Do a 12- or 24-hour race
Finishing your first marathon may inspire you to run another one--even faster. But after a few personal bests, you may wonder what's next. Instead of striving for speed, push your endurance with a 12- or 24-hour race. Competitors typically run the same loop (usually about a mile long) as many times as possible in the designated time span, either solo or as part of a group. (Related: How fit are you? Try these DIY Tests to Help You Find Out.)
Try it: Gemini Adventures hosts races in Wyoming, Utah, and Colorado as part of its 24 Hour Challenge Series. Baby-step your way toward the daylong event with either the 6- or 12-hour contest, or compete as part of a team. Other options include the Labor Pain 12-Hour Endurance Trail Run in Reading PA, the Mind the Ducks 12-Hour Run in Rochester, NY, and the Brazen Running Dirty Dozen in Pinole, CA.
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Do a summit race
Once you've scaled a skyscraper in a race like the Empire State Building Run Up, there's nowhere to go but up--literally! Peak races invite competitors to cover double-digit miles, while also gaining thousands of vertical feet.
Try it: During the Pikes Peak Ascent in Colorado, runners cover 13.32 miles and climb 7,815 vertical feet. Real gluttons for punishment may sign up for the full marathon, which requires turning around and running back down the mountain. The Mount Washington Road Race in New Hampshire, the Blue Ridge Mountain Club Ascent in North Carolina, and the Mount Evans Ascent in Colorado are also good bets.
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Scale a fourteener
Take your hiking prowess to the next level--more than 14,000 feet above sea level to be exact--by bagging one of our country's highest peaks. Known as "fourteeners," these summits reside mostly in Colorado, although the exact number is debated. Many mountaineers believe that a peak must exceed 14,000 feet above sea level and be at least 300 feet higher than any connecting ridge or saddle. (Search: 14ers in the US) By this precedent, Colorado has 53, California has 12 and Washington has two. Alaska has more stringent standards (at least 500 feet of prominence), yet still boasts at least 20 fourteeners, including the highest peak in the United States: Mount McKinley at 20,320 feet.
Try it: To get started, tackle a class 1 fourteener (the easiest). The American Alpine Institute can help you find climbing courses, skills expeditions, and guided tours.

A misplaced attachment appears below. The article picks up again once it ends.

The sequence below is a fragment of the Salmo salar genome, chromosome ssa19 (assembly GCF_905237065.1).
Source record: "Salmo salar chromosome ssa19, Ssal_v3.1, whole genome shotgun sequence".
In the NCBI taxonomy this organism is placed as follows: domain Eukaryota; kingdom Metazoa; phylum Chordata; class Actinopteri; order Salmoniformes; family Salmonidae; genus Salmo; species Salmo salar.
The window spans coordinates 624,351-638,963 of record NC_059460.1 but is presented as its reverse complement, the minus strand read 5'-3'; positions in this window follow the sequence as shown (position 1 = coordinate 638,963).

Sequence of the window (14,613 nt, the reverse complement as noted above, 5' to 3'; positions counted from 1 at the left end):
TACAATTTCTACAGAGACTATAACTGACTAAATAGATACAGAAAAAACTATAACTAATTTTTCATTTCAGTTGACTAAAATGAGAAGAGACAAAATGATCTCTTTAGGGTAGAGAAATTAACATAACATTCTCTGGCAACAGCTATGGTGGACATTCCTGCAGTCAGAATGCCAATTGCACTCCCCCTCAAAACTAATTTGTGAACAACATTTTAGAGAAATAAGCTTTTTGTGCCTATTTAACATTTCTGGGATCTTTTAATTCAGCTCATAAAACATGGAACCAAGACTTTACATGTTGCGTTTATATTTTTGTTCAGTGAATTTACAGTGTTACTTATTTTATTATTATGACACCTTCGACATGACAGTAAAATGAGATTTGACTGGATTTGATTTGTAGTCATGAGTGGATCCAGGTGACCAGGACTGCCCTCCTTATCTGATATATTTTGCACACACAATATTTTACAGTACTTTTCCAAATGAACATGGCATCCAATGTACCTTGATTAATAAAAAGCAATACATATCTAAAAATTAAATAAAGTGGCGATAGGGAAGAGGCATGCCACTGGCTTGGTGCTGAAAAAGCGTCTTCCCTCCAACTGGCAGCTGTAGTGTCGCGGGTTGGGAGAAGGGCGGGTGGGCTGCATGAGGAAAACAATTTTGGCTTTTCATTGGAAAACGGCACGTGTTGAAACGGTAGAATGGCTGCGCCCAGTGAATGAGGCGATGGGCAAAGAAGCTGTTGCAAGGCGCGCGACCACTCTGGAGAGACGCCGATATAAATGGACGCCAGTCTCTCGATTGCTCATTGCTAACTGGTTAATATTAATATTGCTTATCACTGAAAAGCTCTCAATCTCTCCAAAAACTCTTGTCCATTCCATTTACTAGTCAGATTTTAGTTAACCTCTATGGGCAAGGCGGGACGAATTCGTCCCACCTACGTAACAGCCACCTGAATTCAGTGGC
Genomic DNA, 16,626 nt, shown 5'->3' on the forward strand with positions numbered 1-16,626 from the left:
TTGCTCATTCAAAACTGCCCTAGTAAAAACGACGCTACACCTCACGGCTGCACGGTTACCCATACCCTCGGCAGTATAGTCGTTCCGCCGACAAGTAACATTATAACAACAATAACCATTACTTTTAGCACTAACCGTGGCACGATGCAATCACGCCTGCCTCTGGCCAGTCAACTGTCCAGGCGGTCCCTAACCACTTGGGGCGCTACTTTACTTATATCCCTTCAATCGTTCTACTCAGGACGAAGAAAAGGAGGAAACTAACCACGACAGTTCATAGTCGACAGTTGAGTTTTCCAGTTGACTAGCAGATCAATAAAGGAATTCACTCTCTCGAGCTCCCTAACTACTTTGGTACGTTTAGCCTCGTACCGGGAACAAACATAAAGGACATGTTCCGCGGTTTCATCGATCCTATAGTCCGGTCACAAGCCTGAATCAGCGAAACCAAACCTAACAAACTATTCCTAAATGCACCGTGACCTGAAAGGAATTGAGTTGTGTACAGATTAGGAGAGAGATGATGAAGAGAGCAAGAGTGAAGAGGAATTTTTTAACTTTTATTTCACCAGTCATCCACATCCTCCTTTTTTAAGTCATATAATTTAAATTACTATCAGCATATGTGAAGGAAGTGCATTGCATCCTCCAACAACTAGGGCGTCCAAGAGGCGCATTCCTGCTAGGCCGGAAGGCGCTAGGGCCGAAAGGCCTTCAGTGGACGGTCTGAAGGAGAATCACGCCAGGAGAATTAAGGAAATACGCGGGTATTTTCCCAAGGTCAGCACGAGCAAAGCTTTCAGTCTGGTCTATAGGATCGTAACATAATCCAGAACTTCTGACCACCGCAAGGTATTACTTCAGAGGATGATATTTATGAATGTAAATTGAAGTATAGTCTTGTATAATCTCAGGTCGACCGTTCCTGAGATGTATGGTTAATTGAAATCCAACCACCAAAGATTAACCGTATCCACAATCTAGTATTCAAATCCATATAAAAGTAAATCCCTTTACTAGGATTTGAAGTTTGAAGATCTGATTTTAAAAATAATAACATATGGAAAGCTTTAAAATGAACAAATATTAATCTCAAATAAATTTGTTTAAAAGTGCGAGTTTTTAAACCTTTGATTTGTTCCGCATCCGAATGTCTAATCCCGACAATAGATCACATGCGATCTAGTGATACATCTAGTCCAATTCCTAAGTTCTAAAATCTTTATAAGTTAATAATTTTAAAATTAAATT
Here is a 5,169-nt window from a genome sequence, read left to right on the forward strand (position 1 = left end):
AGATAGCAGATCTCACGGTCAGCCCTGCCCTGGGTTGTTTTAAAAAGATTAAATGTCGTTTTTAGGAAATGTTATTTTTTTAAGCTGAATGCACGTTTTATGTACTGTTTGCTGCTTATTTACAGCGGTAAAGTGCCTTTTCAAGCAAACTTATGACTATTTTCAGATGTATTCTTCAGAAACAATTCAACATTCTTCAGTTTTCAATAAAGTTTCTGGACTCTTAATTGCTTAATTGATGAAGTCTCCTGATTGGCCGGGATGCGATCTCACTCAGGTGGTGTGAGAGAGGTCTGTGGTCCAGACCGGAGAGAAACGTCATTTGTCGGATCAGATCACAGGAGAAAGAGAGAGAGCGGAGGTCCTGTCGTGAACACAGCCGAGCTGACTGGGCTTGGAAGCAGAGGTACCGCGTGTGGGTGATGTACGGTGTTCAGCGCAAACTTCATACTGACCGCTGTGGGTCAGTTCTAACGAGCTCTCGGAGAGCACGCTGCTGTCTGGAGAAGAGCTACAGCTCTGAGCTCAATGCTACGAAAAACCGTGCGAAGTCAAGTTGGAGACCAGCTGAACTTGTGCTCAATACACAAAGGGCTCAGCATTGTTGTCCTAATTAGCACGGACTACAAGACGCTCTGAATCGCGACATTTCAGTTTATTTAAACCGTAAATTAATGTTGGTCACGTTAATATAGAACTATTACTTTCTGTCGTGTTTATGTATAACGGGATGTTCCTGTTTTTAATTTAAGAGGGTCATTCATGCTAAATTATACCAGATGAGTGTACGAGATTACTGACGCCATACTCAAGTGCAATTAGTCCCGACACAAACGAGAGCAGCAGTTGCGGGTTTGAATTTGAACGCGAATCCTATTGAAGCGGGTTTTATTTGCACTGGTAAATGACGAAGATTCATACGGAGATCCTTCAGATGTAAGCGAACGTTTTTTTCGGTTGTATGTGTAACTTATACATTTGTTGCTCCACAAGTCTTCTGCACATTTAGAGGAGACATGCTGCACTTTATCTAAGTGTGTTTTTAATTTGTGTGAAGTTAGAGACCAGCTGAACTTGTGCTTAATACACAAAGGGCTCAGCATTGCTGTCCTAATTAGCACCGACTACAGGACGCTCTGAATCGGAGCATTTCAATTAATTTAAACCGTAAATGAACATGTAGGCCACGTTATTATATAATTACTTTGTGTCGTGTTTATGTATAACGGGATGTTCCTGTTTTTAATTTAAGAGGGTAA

Do a gran fondo
For cyclists who can pedal 100 miles, but aren't quite ready to tackle a USA Cycling-sanctioned race, a gran fondo is an excellent next step. Popular in Europe for decades, a gran fondo--which translates to "big ride" in Italian--is just that: a long-distance cycling event. Although it's not technically a race, some fondos use timing chips to identify and reward the fastest climbers and top overall finishers, giving you a reason to push yourself. Bypass the many food-filled rest stops and you could be on your way to securing a spot in a season-long gran fondo series. Not too shabby for a non-racer.
Big Rides, Big Fun
Try it: These days you can find a gran fondo in nearly every major American city. The Echelon Gran Fondo Series brings bikers to beautiful Sonoma County, with rides in Hood River, Oregon and Silicon Valley on tap. Check out the Gran Fondo New York to compete against other cyclists on timed climbs. And for spectacular scenery and the chance to ride alongside pros, you can't beat Levi's Gran Fondo in Santa Rosa, CA, which offers three distance options (see how we fared on the full 103-mile route) and takes you from city to farm to coast and back again.
Video: Pre-Ride Safety Check
Do an obstacle race
You could graduate to a 10-miler or a half marathon, but an adventure race will test your endurance and strength. You may run only 4 or 5 miles, but along the way you'll have to scale walls, trudge through mud and water, and crawl under barriers.
Try it: The Civilian Military Combine (held in Pennsylvania, Massachusetts, Virginia, and New York) begins with the PIT, where competitors have seven minutes to complete as many rounds as possible of seven push presses, seven kettlebell swings, and seven box jumps. Racers then embark on the 5- to 7-mile obstacle course that may require hurdling barricades, climbing ropes, or even swimming. Several other race series offer a similar military-inspired experience, including the Spartan Race, Rugged Maniac, and Rebel Race.
Do a multi-day challenge
Put your stamina to the test by racing on back-to-back days, which means you could end up logging up to 39 miles over one weekend.
Try it: At the annual Runner's World Half & Festival in Bethlehem, PA, you can sign up for the Hat Trick--a 5-K and a 10-K on Saturday, followed by a half-marathon on Sunday. In Orlando, FL, the Goofy's Race and a Half Challenge--part of the Walt Disney World Marathon Weekend--dares runners to complete a half marathon on Saturday and a full the following day. Or try a Ragnar Relay--a 200-mile team race, where each participant completes three legs of 3 to 8 miles in a 36-hour period in one of 14 cities nationwide.
Do an adventure race